I wanted to start this thread, because I have been searching for answers to my particular situation, to no avail. I have searched the LLL website up and down for help, and there doesn't seem to be one single article about working mothers and extended breastfeeding. I know I am not parting the waters here, and I know other mothers have walked down this road before me, so what gives? I would love to find something that might help me at this point in our nursing lives, and I see the articles from New Beginnings, but nothing of this kind. I thought maybe this would help others in that way, and hopefully a leader would stop by to help me out too!
As many of the mothers (and maybe even some leaders) here know, dd has never been much of a comfort nurser...maybe its her personality, maybe its because the nurse at the hospital told us a pacifier was better than a thumb and we succombed in our tired, post surgery state of mind. Either way, the only time she nurses for comfort is in the middle of the night, or when she is very sick. If fact, our nursing relationship has always been quite a struggle...she nurses for food...she drinks her bottle at the sitters for food. She never falls asleep doing either. So, we are a bit different than most nursing dyads in that respect. She was colicky, and has always been a high needs baby, but as Dr. Sears puts it, she also isn't a cuddler, so she was one of the more difficult high needs babies. She never melted in my arms, never wanted me to rock her to sleep, never wanted to sleep next to me.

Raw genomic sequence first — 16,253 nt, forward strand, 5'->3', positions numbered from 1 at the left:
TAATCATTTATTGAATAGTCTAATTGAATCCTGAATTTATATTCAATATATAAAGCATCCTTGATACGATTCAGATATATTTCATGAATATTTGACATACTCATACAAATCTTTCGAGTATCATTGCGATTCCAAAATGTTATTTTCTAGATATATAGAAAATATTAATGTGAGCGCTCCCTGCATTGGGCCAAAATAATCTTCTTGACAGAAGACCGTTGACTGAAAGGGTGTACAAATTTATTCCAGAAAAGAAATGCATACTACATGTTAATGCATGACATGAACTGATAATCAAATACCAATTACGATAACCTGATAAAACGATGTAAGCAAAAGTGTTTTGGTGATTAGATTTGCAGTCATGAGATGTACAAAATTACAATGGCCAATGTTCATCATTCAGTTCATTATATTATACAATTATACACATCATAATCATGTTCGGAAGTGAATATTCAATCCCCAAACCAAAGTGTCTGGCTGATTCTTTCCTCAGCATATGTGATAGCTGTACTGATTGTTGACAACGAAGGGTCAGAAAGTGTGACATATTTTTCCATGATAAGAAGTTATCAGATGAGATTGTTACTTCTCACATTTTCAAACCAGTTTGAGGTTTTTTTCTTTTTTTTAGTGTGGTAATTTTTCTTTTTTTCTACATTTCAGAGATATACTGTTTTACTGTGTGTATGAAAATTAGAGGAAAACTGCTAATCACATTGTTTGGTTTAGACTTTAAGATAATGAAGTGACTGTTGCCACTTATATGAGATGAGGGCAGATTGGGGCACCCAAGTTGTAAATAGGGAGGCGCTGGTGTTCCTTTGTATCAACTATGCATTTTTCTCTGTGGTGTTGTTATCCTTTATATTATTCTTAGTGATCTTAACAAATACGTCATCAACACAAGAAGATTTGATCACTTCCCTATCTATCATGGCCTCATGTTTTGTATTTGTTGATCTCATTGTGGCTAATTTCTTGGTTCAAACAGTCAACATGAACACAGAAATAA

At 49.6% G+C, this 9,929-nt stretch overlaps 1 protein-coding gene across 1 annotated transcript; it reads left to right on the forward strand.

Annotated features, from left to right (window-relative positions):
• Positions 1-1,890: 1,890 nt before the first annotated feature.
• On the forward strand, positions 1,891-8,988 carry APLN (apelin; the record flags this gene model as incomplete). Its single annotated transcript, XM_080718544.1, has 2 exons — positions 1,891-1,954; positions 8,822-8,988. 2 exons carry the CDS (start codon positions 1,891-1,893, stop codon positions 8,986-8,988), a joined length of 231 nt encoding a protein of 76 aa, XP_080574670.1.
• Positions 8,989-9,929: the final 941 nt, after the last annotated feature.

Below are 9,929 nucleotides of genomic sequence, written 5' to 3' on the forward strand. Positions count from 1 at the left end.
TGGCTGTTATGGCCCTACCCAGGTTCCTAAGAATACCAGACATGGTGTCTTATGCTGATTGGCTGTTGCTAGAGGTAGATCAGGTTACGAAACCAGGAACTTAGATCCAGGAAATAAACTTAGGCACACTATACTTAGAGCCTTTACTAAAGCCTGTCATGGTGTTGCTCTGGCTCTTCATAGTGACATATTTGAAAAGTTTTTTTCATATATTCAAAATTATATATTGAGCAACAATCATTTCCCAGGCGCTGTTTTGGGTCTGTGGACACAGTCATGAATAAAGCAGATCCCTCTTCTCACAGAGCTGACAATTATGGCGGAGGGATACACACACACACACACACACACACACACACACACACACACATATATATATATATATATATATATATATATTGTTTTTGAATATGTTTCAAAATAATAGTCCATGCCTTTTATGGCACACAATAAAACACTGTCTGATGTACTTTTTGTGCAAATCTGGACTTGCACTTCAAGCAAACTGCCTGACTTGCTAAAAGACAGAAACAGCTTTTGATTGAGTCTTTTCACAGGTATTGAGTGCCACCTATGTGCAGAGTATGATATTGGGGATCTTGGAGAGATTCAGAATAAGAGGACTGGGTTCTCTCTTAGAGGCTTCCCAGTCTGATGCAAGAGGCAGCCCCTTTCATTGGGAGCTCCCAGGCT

I went back to work when she was 5 weeks old, part time, 20 hours a week. My husband kept her for a few hours and then our sitter kept her, at our house, for a few hours, 3 days a week. I went home to breastfeed her, on demand, whenever she was hungry. I started working 20 hours a week and gradually increased to 33 hours a week, and never went back "fulltime". We had some severe difficulties in the beginning...I became severely engorged, lived 80 miles from the nearest LLL leader, the nearest LC, the nearest hospital. I ended up with a severe case of mastitis, because the LC I talked to on the phone told me there was no way it was mastitis because it was too soon in our nursing journey for me to get it. Four days later I was so sick I could hardly walk to the car and dh was giving dd breastmilk in a bottle, milk that I had pumped, because not only could she not latch on to my rockhard torpedo breasts, but I could not tolerate the pain, and so I had begun pumping. We went to the OB and found out that it was, indeed, mastitis, I was prescribed antibiotics, and so began our journey of getting dd back to the breast. It was sleepless nights of withholding milk in the bottle, because we knew at this point the bottle was confusing her, until finally, she latched on with a nipple shield and we were breastfeeding again. It took me two months to get her to suck without the shield, but here we are at almost 13 months and have been shield free since that time.